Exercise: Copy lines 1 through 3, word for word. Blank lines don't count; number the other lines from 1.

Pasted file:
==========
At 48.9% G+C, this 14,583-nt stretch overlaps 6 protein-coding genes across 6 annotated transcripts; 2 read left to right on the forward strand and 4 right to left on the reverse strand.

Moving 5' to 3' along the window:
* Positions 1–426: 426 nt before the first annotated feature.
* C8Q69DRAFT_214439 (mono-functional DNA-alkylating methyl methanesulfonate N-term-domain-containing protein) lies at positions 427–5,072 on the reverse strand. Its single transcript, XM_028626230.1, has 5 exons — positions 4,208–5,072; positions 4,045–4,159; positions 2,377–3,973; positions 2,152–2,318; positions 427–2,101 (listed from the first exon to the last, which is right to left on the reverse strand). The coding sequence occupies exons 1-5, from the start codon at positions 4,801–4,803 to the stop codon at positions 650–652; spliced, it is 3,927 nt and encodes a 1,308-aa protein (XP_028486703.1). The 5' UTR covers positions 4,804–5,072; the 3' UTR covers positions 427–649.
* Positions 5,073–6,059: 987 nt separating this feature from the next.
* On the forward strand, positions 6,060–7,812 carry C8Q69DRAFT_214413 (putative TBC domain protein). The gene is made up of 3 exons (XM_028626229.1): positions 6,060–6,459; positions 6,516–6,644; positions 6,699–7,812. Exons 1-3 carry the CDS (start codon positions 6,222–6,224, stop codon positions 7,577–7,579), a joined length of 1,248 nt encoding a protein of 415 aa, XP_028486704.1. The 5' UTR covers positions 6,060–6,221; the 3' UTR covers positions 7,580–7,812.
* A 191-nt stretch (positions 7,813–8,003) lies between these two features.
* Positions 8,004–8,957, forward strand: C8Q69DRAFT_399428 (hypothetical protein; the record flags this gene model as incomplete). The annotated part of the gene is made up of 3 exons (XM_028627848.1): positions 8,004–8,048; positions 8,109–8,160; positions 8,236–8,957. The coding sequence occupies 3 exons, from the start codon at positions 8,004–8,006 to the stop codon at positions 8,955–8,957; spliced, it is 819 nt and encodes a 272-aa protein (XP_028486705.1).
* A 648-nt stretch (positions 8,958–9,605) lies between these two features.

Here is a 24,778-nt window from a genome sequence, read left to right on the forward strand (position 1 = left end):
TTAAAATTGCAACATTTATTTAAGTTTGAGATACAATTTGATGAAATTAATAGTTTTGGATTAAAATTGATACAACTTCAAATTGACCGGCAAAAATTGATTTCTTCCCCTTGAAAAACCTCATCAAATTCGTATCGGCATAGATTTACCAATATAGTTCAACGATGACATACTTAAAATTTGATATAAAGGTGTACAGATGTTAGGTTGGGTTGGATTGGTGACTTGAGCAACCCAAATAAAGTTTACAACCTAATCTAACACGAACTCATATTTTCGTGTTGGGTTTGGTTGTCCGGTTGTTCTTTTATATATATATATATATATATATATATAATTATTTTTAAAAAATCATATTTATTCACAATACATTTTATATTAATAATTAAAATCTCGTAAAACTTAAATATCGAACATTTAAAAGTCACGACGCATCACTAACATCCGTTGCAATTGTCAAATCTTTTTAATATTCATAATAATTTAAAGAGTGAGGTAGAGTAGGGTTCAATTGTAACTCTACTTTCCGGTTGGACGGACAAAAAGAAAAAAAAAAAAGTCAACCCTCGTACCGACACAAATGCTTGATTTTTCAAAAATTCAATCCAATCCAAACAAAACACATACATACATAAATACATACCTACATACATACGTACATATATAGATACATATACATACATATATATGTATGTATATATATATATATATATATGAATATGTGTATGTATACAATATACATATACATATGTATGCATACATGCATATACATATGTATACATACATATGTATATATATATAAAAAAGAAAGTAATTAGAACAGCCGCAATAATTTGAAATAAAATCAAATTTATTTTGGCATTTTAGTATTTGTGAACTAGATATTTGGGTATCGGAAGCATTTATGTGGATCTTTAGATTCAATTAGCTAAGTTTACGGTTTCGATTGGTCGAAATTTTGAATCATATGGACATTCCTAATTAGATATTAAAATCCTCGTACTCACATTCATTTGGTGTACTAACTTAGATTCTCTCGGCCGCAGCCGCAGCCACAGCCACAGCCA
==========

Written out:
At 48.9% G+C, this 14,583-nt stretch overlaps 6 protein-coding genes across 6 annotated transcripts; 2 read left to right on the forward strand and 4 right to left on the reverse strand.

Moving 5' to 3' along the window:
* Positions 1–426: 426 nt before the first annotated feature.